POLYWELL FUSION REACTOR
HOW IT WORKS
Invented in the 1980’s by Dr. Robert Bussard as a Fusor adaptation, the Polywell is an IEC device which works under the same principle as the Farnsworth- Hirsch Reactor. It operates under vacuum and uses an electric field to accelerate and fuse ions of deuterium. However, there is one difference which separates the two and puts the Polywell at a higher level of efficiency than the Fusor. This difference lies in the fact that the Polywell contains no “inner grid” and instead uses a cloud of electrons which act as a virtual cathode to accelerates the ions. As the name suggests, this virtual cathode has no physical barrier unlike the Fusor’s inner grid, meaning that ions are not lost through ion bombardment losses. This increases the Polywell’s efficiency by several orders of magnitude and previous research suggests that this retained efficiency is what allows for a net energy gain to be achieved.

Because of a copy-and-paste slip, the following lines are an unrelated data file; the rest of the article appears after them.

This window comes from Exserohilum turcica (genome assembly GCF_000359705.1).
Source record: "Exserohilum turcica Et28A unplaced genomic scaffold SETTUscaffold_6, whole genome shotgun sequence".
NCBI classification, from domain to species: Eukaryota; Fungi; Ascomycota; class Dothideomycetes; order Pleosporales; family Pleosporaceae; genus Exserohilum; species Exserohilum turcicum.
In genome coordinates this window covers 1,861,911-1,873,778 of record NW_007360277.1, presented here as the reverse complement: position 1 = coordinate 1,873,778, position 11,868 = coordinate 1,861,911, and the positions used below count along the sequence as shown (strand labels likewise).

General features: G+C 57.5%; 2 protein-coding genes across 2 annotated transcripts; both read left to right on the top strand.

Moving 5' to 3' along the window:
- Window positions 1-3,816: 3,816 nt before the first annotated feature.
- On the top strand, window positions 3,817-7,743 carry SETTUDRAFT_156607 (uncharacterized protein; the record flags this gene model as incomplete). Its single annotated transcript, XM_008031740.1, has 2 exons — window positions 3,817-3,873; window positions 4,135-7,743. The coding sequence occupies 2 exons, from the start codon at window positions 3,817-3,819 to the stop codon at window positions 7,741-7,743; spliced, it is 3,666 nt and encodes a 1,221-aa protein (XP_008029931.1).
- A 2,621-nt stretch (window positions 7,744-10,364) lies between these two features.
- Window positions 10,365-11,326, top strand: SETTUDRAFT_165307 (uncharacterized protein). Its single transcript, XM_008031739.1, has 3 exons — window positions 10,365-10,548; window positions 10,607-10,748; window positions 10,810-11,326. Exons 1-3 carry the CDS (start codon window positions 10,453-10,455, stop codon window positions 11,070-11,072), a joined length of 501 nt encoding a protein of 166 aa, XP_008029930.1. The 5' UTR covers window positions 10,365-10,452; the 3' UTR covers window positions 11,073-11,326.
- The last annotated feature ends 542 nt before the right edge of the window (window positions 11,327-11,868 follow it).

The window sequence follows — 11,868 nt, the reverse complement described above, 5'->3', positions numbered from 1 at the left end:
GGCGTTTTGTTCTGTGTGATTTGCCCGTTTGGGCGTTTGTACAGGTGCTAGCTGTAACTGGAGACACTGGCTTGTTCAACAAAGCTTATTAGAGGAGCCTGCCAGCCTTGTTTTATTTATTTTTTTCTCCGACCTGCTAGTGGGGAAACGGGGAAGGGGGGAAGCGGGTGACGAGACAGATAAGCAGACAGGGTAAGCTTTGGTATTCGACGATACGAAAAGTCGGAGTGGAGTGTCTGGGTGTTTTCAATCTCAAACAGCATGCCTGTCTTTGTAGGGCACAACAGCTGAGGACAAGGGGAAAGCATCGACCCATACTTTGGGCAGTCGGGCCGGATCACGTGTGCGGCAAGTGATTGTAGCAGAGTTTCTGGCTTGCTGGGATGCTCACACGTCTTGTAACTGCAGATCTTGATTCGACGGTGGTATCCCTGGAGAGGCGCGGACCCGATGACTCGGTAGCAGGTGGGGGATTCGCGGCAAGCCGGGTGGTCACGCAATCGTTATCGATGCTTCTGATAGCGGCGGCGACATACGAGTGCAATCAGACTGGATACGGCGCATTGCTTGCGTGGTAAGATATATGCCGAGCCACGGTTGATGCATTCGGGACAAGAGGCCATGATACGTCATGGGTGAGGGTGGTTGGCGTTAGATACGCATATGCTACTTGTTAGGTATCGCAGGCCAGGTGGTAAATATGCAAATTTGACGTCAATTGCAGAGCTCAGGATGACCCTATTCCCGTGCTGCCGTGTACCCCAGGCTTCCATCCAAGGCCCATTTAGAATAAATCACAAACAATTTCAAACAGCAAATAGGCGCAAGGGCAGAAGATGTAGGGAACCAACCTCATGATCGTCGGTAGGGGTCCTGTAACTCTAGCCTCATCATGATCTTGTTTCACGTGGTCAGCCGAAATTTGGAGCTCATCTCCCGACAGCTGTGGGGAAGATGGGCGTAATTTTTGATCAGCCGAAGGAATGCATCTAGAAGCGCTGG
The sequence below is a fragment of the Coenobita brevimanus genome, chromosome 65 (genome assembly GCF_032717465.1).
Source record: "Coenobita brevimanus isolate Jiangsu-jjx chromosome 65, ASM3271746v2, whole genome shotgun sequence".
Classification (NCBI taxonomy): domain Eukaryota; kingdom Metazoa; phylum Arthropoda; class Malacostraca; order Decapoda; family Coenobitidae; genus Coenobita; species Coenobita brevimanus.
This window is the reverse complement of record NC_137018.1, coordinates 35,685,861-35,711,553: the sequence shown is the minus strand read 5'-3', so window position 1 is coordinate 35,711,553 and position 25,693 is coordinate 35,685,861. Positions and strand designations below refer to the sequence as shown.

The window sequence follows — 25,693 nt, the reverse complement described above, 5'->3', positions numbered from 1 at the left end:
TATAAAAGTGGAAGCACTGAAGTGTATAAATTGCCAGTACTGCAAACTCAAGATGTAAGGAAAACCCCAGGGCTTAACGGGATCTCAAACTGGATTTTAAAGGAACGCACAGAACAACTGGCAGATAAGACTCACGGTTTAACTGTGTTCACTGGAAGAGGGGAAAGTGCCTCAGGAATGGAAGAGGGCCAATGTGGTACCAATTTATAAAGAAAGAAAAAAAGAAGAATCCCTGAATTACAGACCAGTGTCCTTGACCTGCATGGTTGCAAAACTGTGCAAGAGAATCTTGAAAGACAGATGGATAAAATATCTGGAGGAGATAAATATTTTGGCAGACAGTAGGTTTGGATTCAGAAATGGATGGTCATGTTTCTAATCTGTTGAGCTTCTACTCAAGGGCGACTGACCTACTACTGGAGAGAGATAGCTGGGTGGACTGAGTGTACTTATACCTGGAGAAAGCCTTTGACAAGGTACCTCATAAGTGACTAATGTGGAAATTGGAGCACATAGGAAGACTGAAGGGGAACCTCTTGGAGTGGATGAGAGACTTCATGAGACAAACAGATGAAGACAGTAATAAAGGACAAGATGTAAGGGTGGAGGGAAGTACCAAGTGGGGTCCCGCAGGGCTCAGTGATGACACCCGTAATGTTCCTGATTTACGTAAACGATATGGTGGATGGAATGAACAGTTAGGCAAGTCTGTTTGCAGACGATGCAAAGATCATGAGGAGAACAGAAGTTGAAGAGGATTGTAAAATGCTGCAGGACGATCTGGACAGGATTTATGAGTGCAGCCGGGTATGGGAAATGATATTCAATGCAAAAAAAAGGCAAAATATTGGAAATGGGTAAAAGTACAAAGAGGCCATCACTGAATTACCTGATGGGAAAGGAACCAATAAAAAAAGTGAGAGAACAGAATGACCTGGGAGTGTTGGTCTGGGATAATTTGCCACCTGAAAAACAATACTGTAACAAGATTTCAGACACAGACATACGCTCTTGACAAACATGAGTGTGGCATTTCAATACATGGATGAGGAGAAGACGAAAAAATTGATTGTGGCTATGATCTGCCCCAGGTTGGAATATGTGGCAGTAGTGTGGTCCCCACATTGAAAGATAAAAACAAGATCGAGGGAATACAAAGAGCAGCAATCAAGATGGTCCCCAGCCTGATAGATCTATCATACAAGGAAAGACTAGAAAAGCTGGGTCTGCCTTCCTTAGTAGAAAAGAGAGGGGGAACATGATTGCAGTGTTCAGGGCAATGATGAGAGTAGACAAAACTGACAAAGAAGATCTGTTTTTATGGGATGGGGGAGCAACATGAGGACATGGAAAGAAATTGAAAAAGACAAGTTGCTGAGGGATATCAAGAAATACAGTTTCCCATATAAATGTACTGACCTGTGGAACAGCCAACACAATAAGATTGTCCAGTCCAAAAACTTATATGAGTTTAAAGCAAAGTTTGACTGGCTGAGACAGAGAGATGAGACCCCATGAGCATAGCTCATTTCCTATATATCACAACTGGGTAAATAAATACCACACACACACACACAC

The applications of the Polywell are very similar to that of the Fusor. Being a neutron source, the Polywell can be used for medical isotope and activation research. However, considering that the Polywell is a much more efficient fusion machine, it’s focus is primarily on that of power generation and further plasma research.
The primary goal of all fusion research is to design a device which produces energy. Due to the simple design of the Polywell and the promising research it carries, the potential for the Polywell to become the world's first source of fusion energy is likely. With further testing and research, the conception of a net power producing Polywell reactor is not far away and with it will come clean and unlimited energy.
As the space industry continues to boom in the private sector and aeronautic technology reaches further development, the topic of humanity visiting other worlds has become more prominent. However, current space engine technology makes that goal appear near impossible. Fusion propulsion engines are a solution to this problem because of the high energy to mass ratio that fusion fuel carries. The smaller the fusion engine, the better, which is why the Polywell is the best option for space- fusion applications.